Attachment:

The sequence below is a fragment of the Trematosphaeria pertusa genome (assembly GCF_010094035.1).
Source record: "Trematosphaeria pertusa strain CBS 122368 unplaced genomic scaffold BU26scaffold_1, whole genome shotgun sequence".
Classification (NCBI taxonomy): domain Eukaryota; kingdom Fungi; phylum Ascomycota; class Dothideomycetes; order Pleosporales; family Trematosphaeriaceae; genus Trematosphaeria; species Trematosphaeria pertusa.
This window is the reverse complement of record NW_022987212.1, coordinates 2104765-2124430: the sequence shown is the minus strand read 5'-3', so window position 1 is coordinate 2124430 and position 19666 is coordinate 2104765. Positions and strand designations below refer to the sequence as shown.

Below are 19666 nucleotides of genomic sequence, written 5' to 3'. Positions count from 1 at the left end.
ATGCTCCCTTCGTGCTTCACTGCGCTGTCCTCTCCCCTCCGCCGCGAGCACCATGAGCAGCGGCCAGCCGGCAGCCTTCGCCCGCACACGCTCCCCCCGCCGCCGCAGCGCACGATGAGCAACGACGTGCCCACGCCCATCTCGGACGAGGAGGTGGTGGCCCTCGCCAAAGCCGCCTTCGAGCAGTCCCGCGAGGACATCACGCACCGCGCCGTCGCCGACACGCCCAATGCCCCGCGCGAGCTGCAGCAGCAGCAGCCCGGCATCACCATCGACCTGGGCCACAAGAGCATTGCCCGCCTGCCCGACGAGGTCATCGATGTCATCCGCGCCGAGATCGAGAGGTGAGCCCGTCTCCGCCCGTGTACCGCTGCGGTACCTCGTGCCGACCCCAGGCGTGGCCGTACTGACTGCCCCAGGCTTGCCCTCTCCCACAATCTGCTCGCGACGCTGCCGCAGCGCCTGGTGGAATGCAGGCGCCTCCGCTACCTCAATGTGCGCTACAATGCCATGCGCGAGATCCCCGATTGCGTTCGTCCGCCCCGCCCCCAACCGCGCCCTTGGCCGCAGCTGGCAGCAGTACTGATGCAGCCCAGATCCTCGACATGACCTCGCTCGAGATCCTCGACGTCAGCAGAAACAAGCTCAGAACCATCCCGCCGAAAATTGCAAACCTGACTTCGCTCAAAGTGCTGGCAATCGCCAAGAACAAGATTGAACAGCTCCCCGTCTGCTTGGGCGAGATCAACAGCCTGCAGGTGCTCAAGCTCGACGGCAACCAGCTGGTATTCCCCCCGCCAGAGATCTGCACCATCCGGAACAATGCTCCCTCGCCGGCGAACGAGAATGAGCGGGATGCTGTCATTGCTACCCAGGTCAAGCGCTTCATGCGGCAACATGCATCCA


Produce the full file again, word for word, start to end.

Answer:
The sequence below is a fragment of the Trematosphaeria pertusa genome (assembly GCF_010094035.1).
Source record: "Trematosphaeria pertusa strain CBS 122368 unplaced genomic scaffold BU26scaffold_1, whole genome shotgun sequence".
Classification (NCBI taxonomy): domain Eukaryota; kingdom Fungi; phylum Ascomycota; class Dothideomycetes; order Pleosporales; family Trematosphaeriaceae; genus Trematosphaeria; species Trematosphaeria pertusa.
This window is the reverse complement of record NW_022987212.1, coordinates 2104765-2124430: the sequence shown is the minus strand read 5'-3', so window position 1 is coordinate 2124430 and position 19666 is coordinate 2104765. Positions and strand designations below refer to the sequence as shown.

Below are 19666 nucleotides of genomic sequence, written 5' to 3'. Positions count from 1 at the left end.
ATGCTCCCTTCGTGCTTCACTGCGCTGTCCTCTCCCCTCCGCCGCGAGCACCATGAGCAGCGGCCAGCCGGCAGCCTTCGCCCGCACACGCTCCCCCCGCCGCCGCAGCGCACGATGAGCAACGACGTGCCCACGCCCATCTCGGACGAGGAGGTGGTGGCCCTCGCCAAAGCCGCCTTCGAGCAGTCCCGCGAGGACATCACGCACCGCGCCGTCGCCGACACGCCCAATGCCCCGCGCGAGCTGCAGCAGCAGCAGCCCGGCATCACCATCGACCTGGGCCACAAGAGCATTGCCCGCCTGCCCGACGAGGTCATCGATGTCATCCGCGCCGAGATCGAGAGGTGAGCCCGTCTCCGCCCGTGTACCGCTGCGGTACCTCGTGCCGACCCCAGGCGTGGCCGTACTGACTGCCCCAGGCTTGCCCTCTCCCACAATCTGCTCGCGACGCTGCCGCAGCGCCTGGTGGAATGCAGGCGCCTCCGCTACCTCAATGTGCGCTACAATGCCATGCGCGAGATCCCCGATTGCGTTCGTCCGCCCCGCCCCCAACCGCGCCCTTGGCCGCAGCTGGCAGCAGTACTGATGCAGCCCAGATCCTCGACATGACCTCGCTCGAGATCCTCGACGTCAGCAGAAACAAGCTCAGAACCATCCCGCCGAAAATTGCAAACCTGACTTCGCTCAAAGTGCTGGCAATCGCCAAGAACAAGATTGAACAGCTCCCCGTCTGCTTGGGCGAGATCAACAGCCTGCAGGTGCTCAAGCTCGACGGCAACCAGCTGGTATTCCCCCCGCCAGAGATCTGCACCATCCGGAACAATGCTCCCTCGCCGGCGAACGAGAATGAGCGGGATGCTGTCATTGCTACCCAGGTCAAGCGCTTCATGCGGCAACATGCATCCA